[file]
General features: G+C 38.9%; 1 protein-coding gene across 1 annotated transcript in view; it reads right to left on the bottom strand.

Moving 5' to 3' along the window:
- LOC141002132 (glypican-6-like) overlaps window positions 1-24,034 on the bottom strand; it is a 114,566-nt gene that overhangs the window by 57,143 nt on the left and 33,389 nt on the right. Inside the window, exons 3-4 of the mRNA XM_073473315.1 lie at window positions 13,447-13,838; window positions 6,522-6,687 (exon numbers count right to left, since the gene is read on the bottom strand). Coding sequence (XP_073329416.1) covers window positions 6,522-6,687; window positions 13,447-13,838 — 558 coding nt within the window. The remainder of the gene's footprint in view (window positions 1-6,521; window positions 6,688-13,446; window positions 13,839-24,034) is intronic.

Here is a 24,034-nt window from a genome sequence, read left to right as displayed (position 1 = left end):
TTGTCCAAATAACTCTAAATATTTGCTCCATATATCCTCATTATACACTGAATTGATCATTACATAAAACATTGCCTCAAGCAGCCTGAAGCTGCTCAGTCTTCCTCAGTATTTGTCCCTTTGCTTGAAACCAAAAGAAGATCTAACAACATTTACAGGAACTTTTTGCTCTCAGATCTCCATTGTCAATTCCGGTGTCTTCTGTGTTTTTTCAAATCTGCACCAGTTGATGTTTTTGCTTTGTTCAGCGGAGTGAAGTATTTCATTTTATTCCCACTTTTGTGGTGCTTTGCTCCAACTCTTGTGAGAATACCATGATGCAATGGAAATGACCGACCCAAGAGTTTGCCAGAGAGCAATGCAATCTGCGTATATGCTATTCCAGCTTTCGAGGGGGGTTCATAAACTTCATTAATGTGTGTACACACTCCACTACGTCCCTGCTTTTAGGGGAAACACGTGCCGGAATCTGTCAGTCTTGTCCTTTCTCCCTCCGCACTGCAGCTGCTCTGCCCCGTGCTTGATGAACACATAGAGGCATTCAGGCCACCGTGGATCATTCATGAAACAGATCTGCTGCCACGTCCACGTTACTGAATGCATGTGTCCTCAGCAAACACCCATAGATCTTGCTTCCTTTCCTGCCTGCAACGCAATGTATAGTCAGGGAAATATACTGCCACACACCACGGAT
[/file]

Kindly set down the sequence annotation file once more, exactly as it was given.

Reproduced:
General features: G+C 38.9%; 1 protein-coding gene across 1 annotated transcript in view; it reads right to left on the bottom strand.

Moving 5' to 3' along the window:
- LOC141002132 (glypican-6-like) overlaps window positions 1-24,034 on the bottom strand; it is a 114,566-nt gene that overhangs the window by 57,143 nt on the left and 33,389 nt on the right. Inside the window, exons 3-4 of the mRNA XM_073473315.1 lie at window positions 13,447-13,838; window positions 6,522-6,687 (exon numbers count right to left, since the gene is read on the bottom strand). Coding sequence (XP_073329416.1) covers window positions 6,522-6,687; window positions 13,447-13,838 — 558 coding nt within the window. The remainder of the gene's footprint in view (window positions 1-6,521; window positions 6,688-13,446; window positions 13,839-24,034) is intronic.

Here is a 24,034-nt window from a genome sequence, read left to right as displayed (position 1 = left end):
TTGTCCAAATAACTCTAAATATTTGCTCCATATATCCTCATTATACACTGAATTGATCATTACATAAAACATTGCCTCAAGCAGCCTGAAGCTGCTCAGTCTTCCTCAGTATTTGTCCCTTTGCTTGAAACCAAAAGAAGATCTAACAACATTTACAGGAACTTTTTGCTCTCAGATCTCCATTGTCAATTCCGGTGTCTTCTGTGTTTTTTCAAATCTGCACCAGTTGATGTTTTTGCTTTGTTCAGCGGAGTGAAGTATTTCATTTTATTCCCACTTTTGTGGTGCTTTGCTCCAACTCTTGTGAGAATACCATGATGCAATGGAAATGACCGACCCAAGAGTTTGCCAGAGAGCAATGCAATCTGCGTATATGCTATTCCAGCTTTCGAGGGGGGTTCATAAACTTCATTAATGTGTGTACACACTCCACTACGTCCCTGCTTTTAGGGGAAACACGTGCCGGAATCTGTCAGTCTTGTCCTTTCTCCCTCCGCACTGCAGCTGCTCTGCCCCGTGCTTGATGAACACATAGAGGCATTCAGGCCACCGTGGATCATTCATGAAACAGATCTGCTGCCACGTCCACGTTACTGAATGCATGTGTCCTCAGCAAACACCCATAGATCTTGCTTCCTTTCCTGCCTGCAACGCAATGTATAGTCAGGGAAATATACTGCCACACACCACGGAT